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Quiet Weekend

About a year ago I wrote about the Hurricane that is children passing through our lives. Thundering through, leaving a trail of chaos, madness, glory and life in their wake. And I do vaguely remember lamenting how quickly it all goes, even if it doesn’t appear to at the time. Well this is me. And I am tired. Not with a big capital T, but with a small sighing t that makes me want to lie on the ground and say to the clouds ‘ok, I’m all yours, beam me up Scotty’ (yes, Scotty does live up there in the clouds, I have it on good authority)

We have been parenting now for nearly two decades, and I thank the Universe for sending me this man to share it all with. But I also get it when he sits atop a cliff and silently says ‘wake me up when this teenage thing is all over honey’. Maybe those were my words. No matter.

With one child at Uni, another one going in September, and two following quickly behind, we really are on the homeward run. This is a new terrain that we are finding ourselves in. Everything is shifting, and I like it. Do I? I might do. Or it might scare me. Or both. This is a tangle of feelings and decisions. Time for some time out and a think.

Have you noticed how I always run to the ocean? As landlocked as Stroud can be, we are near enough to zip off and quickly be in Cornwall, or Exmoor, or in the case of last weekend, the Gower, in Wales. And when these feelings come, its only the sea that will soothe me.

Imagine then, quietly opening the door to this gorgeous haven of tranquility. This is Jill and Steve’s Meadow Cottage, and should you need to run to it as we did, you can find it here. Not a farty hound or teenager in sight – look closely, no, I didn’t see moulding clothes or packed lunch boxes on the floor either. Yay. 

So what does a quiet, Beltane weekend need then? Apart from farmers market olives, something cold and preferably sparkly, and a whole heap of crocheting? Well, of course it needs funky cafes with delicious cake (and she’s off…), and gorgeous beaches with the micro-climate of a Sydney summer. Oh yes, the Gower has both.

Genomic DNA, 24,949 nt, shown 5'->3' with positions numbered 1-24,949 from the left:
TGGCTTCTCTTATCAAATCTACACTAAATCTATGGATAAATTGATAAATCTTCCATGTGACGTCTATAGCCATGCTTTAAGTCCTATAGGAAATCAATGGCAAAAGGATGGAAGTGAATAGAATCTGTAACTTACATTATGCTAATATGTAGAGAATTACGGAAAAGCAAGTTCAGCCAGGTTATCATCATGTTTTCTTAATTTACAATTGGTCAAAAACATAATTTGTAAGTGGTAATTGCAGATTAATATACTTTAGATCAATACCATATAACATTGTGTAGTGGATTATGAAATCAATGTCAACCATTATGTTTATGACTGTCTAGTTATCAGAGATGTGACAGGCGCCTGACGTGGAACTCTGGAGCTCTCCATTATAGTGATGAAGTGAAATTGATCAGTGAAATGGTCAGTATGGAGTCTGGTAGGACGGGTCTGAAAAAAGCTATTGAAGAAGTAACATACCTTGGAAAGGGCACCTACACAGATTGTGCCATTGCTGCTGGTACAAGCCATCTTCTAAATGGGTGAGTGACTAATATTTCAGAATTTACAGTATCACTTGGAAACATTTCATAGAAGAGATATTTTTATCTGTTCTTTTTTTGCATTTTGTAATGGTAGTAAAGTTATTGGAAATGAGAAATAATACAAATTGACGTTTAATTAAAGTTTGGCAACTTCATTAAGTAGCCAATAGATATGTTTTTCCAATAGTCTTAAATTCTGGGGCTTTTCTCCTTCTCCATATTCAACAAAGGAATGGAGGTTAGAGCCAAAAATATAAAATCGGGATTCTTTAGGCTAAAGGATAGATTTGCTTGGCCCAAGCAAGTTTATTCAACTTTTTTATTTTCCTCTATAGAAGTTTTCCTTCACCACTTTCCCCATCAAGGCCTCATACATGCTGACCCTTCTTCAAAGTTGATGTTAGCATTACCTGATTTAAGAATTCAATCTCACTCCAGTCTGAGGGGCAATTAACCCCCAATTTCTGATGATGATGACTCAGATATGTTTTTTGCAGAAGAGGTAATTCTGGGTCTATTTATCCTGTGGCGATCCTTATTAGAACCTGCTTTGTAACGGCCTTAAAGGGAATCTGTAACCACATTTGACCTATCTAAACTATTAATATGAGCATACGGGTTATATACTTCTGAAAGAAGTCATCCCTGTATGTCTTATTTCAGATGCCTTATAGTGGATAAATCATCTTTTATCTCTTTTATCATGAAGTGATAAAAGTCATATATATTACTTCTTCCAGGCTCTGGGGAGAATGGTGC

But it also needs clear vision – a high place from which to stop, breathe, and look back at all that has been. Only then can we begin to wonder at what might be. I so often forget this amidst the madness and small details of everyday. Only then can you see that your babies are infact nearly grown up (and this is a shocker) – not mini versions of you, but their own real-people selves. So who does that make you, you start to question? You have been ‘muuuuuuum’ (yelled in an exasperated voice) for so long, you have quite forgotten.

I might well be knitting a 7 mile long pink peace scarf, but does this mother even have an identity without her babies?

Suddenly, being on this homeward run, children wise (and yes, many many friends have warned me that they don’t always behave obediently and leave at 18 for Uni, never to darken your door or raid your fridge again) – but being in this frame of mind, I am suddenly looking at my opening doors and wanting them now. To hell with three years, I have pink wellies and a nose ring. I’m ready. Even if my mother thinks I’m not quite old enough. Hmmmmm. A rock and a hard place spring to mind.

So while my heart is quietly breaking for all that I may lose, I nevertheless am willing to step on to a different pathway with trust and small steps. Time to throw away the map. And as I wrote on my white hallway recently, ‘getting lost will help you find yourself’

1 comment

1 Mezzie { 05.10.13 at 2:41 pm }

this is beautiful Jaine, my Lovely….not being a day to day ” HANDS ON ” Ma, has it’s rewards…..and heartaches…life is never the same but sashays in a very sexy kinda waltz with a beckoning hand…leading you into all kind of adventures…..and sometimes just sometimes you forget about being a parent at all….love them with arms wide open and they will keep flying back for a rest in the nest xxxxx

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